As Iran nuclear talks resume, U.S. hopes for a deal rise
Last week's round of indirect nuclear talks between the U.S. and Iran in Vienna was the first in which progress was made on both negotiating tracks, sanctions relief and nuclear measures, U.S. officials say.
Breaking it down: The working group focusing on sanctions relief required of the U.S. to return to compliance with the 2015 nuclear deal had made steady progress in the first three rounds. But the other, focusing on the nuclear measures required of Iran, stalled due to Iran's hardline positions and the question of what happens to Iran's new advanced centrifuges, U.S. officials contend.
- That led the Biden administration to make clear both privately and publicly that there would be no deal if Iran didn't roll back its nuclear program sufficiently to put its "breakout time" — the time needed to enrich enough uranium for a weapon — at least one year out.
- But the U.S. side felt Iran showed more flexibility in the fourth round of talks and was reassured that Iran agreed to extend nuclear inspections for another month, avoiding a showdown that could have seriously damaged the chances of a deal.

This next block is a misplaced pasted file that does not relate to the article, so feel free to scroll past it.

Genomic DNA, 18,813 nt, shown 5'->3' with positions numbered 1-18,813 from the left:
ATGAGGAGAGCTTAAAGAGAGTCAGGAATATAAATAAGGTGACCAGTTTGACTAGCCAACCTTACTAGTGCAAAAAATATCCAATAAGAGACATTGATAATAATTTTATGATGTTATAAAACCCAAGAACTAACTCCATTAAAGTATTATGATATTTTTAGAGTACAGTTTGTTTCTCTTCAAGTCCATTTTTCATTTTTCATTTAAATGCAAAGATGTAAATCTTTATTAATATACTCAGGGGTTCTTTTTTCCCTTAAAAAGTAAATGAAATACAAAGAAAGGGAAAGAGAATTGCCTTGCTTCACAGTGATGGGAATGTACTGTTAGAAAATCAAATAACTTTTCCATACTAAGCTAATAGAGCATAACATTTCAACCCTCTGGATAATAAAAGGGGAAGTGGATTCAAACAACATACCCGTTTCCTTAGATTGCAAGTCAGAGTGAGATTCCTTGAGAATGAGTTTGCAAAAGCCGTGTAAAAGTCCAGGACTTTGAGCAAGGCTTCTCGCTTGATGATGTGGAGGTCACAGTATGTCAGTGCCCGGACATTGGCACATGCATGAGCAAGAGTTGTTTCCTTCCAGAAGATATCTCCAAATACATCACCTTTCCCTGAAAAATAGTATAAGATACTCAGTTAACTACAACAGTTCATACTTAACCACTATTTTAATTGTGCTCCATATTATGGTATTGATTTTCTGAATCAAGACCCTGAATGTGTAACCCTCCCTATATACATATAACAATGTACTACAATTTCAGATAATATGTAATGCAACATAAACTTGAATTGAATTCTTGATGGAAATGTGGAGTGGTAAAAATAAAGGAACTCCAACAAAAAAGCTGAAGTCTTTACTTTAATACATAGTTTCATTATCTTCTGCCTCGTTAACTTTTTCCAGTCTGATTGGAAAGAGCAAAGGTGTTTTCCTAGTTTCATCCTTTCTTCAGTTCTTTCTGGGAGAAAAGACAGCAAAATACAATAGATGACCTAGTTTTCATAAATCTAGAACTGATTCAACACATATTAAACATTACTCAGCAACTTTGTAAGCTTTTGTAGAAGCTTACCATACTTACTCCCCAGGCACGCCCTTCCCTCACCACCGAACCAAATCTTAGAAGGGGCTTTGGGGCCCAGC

Driving the news: Iran's chief negotiator, Deputy Foreign Minister Abbas Araghchi, told reporters in Vienna on Tuesday that he hopes this will be the final round of talks before an agreement is reached. "You can have such hope, but you have to be a little bit cautious," he said.
- A U.S. official told me a deal is achievable and shouldn't take months to reach, but it will require more nuclear concessions from Iran.
- “The latest round of talks was constructive and saw meaningful progress. But much work still needs to be done," Rob Malley, who leads the U.S. delegation, tweeted before catching his flight to Vienna.
What to watch: Diplomats involved in the talks are bracing for a possible lull in negotiations ahead of the Iranian presidential elections on June 18.
- The final list of candidates approved by Supreme Leader Ali Khamenei was published on Tuesday. Parliamentary speaker Ali Larijani, who is closer to the Reformist camp, was excluded, leaving conservative judiciary chief Ibrahim Raisi as the leading candidate.